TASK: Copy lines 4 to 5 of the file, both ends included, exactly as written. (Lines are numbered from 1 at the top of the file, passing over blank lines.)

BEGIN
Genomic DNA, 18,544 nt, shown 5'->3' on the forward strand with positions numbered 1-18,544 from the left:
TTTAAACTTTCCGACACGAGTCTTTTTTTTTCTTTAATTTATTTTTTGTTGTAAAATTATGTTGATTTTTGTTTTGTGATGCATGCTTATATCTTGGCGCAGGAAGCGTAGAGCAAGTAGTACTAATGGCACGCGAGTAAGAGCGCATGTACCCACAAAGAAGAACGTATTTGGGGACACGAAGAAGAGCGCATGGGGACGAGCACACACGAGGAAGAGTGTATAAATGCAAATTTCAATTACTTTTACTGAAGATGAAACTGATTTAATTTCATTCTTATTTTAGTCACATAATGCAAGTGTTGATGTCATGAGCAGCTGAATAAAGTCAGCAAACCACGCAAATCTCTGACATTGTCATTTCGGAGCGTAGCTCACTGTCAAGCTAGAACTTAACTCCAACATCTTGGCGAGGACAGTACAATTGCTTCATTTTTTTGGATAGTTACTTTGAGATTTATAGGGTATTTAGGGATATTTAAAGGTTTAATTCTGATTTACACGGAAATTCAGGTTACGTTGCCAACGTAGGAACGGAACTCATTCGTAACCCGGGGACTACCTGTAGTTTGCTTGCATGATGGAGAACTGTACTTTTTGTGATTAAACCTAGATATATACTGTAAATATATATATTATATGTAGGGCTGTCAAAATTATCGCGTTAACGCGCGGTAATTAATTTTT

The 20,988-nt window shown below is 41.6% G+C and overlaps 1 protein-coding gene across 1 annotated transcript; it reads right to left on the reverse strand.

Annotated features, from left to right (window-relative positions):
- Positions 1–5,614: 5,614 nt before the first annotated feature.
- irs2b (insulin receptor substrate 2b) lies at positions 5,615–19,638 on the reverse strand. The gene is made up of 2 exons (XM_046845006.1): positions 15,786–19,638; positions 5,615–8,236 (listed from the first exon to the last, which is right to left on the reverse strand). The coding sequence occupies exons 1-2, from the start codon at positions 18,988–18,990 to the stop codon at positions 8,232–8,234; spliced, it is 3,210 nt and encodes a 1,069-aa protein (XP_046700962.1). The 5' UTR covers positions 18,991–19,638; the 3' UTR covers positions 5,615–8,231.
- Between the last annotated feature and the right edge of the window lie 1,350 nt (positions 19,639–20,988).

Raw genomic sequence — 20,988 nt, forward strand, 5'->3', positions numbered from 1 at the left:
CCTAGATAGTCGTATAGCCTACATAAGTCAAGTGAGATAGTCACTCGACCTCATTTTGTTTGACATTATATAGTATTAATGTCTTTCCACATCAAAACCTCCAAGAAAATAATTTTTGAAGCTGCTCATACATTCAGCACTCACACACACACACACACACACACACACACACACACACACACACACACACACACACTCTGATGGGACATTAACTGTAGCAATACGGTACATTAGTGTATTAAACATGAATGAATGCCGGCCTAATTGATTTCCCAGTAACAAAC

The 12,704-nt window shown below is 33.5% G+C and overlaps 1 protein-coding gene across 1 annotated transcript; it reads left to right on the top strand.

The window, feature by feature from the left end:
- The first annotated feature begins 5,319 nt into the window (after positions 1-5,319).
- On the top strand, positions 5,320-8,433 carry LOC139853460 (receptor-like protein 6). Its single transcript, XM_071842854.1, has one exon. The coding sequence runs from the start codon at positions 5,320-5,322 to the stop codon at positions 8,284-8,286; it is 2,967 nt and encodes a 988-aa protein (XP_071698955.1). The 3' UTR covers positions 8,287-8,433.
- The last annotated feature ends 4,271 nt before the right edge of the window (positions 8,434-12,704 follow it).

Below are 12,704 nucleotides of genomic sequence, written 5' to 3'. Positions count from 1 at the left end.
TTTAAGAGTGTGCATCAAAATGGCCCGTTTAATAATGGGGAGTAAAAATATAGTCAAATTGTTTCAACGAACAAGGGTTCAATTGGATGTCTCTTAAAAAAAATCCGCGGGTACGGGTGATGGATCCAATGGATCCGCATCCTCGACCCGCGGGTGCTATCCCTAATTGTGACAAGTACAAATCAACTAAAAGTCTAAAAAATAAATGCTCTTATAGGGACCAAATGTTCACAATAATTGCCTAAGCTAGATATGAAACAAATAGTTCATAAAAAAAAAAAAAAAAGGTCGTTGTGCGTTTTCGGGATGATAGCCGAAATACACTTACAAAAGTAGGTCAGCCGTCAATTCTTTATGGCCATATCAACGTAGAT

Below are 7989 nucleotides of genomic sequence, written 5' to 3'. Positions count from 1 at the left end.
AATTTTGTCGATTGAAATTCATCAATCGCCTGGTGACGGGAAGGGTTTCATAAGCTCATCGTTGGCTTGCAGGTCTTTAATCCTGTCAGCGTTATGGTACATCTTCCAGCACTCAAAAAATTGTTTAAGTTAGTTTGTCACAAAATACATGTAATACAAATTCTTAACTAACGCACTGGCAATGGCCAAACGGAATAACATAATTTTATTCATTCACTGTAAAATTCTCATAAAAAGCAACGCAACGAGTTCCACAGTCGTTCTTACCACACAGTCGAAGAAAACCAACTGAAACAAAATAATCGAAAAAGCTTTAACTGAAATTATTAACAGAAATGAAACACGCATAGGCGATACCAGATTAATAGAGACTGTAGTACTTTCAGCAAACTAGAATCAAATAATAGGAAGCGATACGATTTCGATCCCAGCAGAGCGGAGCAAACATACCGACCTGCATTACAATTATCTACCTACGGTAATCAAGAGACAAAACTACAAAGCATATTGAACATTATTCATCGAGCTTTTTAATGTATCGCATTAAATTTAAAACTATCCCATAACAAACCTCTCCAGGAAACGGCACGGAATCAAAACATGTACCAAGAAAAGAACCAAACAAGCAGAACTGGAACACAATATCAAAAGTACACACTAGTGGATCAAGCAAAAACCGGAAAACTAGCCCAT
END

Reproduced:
Annotated features, from left to right (window-relative positions):
- Positions 1–5,614: 5,614 nt before the first annotated feature.